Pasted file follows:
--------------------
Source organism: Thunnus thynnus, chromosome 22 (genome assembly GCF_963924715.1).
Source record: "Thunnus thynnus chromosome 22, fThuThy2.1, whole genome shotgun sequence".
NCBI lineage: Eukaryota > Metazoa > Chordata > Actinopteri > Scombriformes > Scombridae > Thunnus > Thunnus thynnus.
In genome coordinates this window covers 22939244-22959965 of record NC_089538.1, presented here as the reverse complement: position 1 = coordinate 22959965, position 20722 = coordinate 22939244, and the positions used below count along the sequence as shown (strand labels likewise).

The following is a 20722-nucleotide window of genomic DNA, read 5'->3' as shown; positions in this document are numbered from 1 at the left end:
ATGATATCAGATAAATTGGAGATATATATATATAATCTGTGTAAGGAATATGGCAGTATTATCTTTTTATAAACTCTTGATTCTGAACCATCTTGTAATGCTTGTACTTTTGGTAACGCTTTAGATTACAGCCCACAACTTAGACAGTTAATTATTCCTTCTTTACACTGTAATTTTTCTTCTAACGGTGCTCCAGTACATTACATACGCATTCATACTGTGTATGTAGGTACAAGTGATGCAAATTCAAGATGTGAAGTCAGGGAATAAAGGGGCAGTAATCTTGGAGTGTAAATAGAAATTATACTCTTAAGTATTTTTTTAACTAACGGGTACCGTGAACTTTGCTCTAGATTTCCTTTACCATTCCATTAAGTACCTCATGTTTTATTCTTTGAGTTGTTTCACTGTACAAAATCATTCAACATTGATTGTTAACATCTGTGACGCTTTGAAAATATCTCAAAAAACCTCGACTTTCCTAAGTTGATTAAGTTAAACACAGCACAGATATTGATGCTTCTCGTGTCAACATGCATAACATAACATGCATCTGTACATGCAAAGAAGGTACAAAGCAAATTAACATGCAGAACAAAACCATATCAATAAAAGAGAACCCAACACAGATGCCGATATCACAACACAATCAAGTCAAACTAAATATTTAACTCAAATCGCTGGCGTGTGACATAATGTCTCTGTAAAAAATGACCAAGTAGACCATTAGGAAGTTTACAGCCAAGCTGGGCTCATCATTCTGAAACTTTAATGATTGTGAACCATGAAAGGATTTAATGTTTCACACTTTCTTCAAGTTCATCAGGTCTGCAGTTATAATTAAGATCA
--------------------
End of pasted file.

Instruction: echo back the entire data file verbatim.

Source organism: Thunnus thynnus, chromosome 22 (genome assembly GCF_963924715.1).
Source record: "Thunnus thynnus chromosome 22, fThuThy2.1, whole genome shotgun sequence".
NCBI lineage: Eukaryota > Metazoa > Chordata > Actinopteri > Scombriformes > Scombridae > Thunnus > Thunnus thynnus.
In genome coordinates this window covers 22939244-22959965 of record NC_089538.1, presented here as the reverse complement: position 1 = coordinate 22959965, position 20722 = coordinate 22939244, and the positions used below count along the sequence as shown (strand labels likewise).

The following is a 20722-nucleotide window of genomic DNA, read 5'->3' as shown; positions in this document are numbered from 1 at the left end:
ATGATATCAGATAAATTGGAGATATATATATATAATCTGTGTAAGGAATATGGCAGTATTATCTTTTTATAAACTCTTGATTCTGAACCATCTTGTAATGCTTGTACTTTTGGTAACGCTTTAGATTACAGCCCACAACTTAGACAGTTAATTATTCCTTCTTTACACTGTAATTTTTCTTCTAACGGTGCTCCAGTACATTACATACGCATTCATACTGTGTATGTAGGTACAAGTGATGCAAATTCAAGATGTGAAGTCAGGGAATAAAGGGGCAGTAATCTTGGAGTGTAAATAGAAATTATACTCTTAAGTATTTTTTTAACTAACGGGTACCGTGAACTTTGCTCTAGATTTCCTTTACCATTCCATTAAGTACCTCATGTTTTATTCTTTGAGTTGTTTCACTGTACAAAATCATTCAACATTGATTGTTAACATCTGTGACGCTTTGAAAATATCTCAAAAAACCTCGACTTTCCTAAGTTGATTAAGTTAAACACAGCACAGATATTGATGCTTCTCGTGTCAACATGCATAACATAACATGCATCTGTACATGCAAAGAAGGTACAAAGCAAATTAACATGCAGAACAAAACCATATCAATAAAAGAGAACCCAACACAGATGCCGATATCACAACACAATCAAGTCAAACTAAATATTTAACTCAAATCGCTGGCGTGTGACATAATGTCTCTGTAAAAAATGACCAAGTAGACCATTAGGAAGTTTACAGCCAAGCTGGGCTCATCATTCTGAAACTTTAATGATTGTGAACCATGAAAGGATTTAATGTTTCACACTTTCTTCAAGTTCATCAGGTCTGCAGTTATAATTAAGATCA